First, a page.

Antananarivo: Former Madagascar President Marc Ravalomanana was arrested on Monday shortly after his return from exile in South Africa, aides said.
Special forces moved in to detain the former leader, who has been in exile since his ouster in 2009, shortly after he returned to the Indian Ocean island and made an impromptu address to supporters at his home.
The arrest was confirmed by his aides, who said he was taken to an "unknown destination by Malagasy police who arrived at his home in about 15 vehicles" around lunchtime.
"They were heavily armed with automatic rifles and were wearing balaclavas to disguise their identities," his son Tojo said in a statement.
"They did not say what they were charging him with or where they were taking him."
The former leader was in 2010 sentenced in absentia to life imprisonment with hard labour for the death of 30 opposition protesters killed by his presidential guard in February 2009.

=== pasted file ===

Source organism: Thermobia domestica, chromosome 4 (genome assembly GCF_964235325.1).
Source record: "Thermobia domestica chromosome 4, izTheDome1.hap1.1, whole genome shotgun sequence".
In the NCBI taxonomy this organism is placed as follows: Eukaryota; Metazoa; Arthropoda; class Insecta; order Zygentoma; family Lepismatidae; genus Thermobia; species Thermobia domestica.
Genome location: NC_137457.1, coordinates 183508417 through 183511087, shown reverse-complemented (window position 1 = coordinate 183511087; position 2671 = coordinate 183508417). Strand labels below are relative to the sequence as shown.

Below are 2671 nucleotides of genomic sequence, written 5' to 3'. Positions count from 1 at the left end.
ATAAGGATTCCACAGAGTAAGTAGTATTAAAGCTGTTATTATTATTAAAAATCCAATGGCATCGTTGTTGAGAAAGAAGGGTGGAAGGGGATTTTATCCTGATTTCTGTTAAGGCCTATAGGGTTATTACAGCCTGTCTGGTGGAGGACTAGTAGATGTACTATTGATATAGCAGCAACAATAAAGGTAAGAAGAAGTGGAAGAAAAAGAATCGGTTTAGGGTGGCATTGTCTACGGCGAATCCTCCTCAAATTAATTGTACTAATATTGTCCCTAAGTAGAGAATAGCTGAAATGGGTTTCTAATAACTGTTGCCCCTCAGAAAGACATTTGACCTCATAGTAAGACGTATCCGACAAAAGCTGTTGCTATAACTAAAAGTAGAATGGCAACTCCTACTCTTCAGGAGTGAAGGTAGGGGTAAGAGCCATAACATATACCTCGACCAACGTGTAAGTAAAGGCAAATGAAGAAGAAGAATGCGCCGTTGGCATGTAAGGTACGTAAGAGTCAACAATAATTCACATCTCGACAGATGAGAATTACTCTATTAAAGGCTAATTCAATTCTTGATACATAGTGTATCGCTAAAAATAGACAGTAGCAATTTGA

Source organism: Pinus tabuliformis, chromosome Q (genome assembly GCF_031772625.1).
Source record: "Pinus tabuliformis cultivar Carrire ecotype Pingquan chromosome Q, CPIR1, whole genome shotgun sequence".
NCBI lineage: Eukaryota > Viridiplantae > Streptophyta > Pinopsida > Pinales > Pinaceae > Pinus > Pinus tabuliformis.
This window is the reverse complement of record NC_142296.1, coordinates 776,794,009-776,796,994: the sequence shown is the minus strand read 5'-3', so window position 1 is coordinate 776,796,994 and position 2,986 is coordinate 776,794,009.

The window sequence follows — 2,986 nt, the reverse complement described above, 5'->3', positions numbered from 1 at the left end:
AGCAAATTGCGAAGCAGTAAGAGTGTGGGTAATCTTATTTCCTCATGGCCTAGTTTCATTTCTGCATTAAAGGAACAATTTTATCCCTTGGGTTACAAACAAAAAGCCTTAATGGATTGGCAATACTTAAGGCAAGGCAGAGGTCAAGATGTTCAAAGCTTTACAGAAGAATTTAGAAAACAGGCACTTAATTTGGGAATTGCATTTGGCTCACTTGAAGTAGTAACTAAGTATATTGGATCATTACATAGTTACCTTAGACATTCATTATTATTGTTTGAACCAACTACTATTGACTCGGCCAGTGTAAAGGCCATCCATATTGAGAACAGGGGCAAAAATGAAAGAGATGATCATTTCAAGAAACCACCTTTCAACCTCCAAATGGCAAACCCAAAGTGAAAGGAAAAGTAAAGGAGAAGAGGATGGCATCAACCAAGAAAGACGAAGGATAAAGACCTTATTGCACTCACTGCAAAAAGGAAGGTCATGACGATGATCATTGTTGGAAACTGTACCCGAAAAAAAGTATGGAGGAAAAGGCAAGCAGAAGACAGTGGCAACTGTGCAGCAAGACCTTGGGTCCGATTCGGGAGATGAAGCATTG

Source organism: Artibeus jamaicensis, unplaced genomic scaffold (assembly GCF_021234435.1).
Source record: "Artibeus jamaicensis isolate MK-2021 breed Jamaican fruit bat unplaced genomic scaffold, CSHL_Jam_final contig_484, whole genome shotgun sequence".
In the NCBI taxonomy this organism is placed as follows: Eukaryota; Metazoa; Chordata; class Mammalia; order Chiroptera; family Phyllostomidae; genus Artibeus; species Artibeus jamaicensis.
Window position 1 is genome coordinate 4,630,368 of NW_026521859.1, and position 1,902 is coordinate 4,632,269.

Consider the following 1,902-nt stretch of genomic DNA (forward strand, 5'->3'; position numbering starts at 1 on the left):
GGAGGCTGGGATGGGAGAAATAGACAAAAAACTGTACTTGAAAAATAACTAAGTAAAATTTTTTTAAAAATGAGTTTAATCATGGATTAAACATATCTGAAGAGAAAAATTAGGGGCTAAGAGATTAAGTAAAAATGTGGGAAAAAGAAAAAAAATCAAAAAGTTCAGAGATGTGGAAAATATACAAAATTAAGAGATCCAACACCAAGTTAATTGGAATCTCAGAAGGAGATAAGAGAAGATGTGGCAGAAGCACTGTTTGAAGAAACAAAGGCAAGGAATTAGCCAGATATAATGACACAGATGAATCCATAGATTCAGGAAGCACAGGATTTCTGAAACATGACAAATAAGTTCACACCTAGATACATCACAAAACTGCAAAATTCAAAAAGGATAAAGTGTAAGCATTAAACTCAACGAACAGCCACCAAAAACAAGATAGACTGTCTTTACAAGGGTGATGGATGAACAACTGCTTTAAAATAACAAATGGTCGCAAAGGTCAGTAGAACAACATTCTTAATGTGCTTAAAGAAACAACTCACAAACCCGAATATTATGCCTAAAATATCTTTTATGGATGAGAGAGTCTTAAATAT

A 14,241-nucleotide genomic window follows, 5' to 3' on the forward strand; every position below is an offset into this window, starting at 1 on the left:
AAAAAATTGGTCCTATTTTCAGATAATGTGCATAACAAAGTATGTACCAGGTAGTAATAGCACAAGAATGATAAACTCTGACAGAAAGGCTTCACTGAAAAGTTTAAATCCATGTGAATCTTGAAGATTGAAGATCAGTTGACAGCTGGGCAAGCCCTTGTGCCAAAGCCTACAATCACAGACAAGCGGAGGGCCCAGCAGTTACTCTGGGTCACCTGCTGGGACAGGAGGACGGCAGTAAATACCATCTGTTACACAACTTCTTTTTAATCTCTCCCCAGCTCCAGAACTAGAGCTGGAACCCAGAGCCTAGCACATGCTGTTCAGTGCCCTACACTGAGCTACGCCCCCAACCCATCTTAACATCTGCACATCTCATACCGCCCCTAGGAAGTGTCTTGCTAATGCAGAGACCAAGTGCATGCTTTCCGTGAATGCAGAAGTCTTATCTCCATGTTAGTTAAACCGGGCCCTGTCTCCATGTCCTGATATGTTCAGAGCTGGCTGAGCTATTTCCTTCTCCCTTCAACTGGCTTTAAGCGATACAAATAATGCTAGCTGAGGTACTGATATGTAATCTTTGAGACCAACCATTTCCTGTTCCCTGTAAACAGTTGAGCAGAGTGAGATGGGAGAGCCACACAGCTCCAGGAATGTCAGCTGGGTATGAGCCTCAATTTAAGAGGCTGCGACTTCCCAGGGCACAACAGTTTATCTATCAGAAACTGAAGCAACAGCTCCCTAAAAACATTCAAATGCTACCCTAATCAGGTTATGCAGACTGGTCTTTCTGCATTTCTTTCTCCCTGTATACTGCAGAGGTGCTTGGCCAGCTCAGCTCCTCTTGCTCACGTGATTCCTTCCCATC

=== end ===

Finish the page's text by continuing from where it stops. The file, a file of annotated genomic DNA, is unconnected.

It was not immediately clear if his arrest was related to that conviction.
Ravalomanana, who also owns businesses in the country had earlier told supporters outside his home in Antananarivo that "I am here to support peace and democracy, but more urgent is the fight against poverty."
Ravalomanana first fled to Swaziland after his ouster 2009 by his rival Andry Rajoelina, and then settled in Pretoria.
His special envoy in South Africa and human rights lawyer, Brian Currin, called the arrest "a total disgrace and reminiscent of actions of the coup regime."
Madagascar has on several occasions blocked his return to the Indian Ocean island since his rival Rajoelina seized power.
In 2012, a plane carrying him was turned back in mid-flight when he tried to return home after nearly three years in exile.
Two years ago, regional mediators charted a road map with the Madagascar's main political parties calling for Ravalomanana and other exiles to be allowed to return home unconditionally.
"We've been trying since the beginning of this year to negotiate his return, which is entrenched in the road map," said Currin.
He blamed the Southern African Development Community (SADC)for doing "very little to ensure full implementation of the roadmap, including his return - more than 10 months since democratic elections."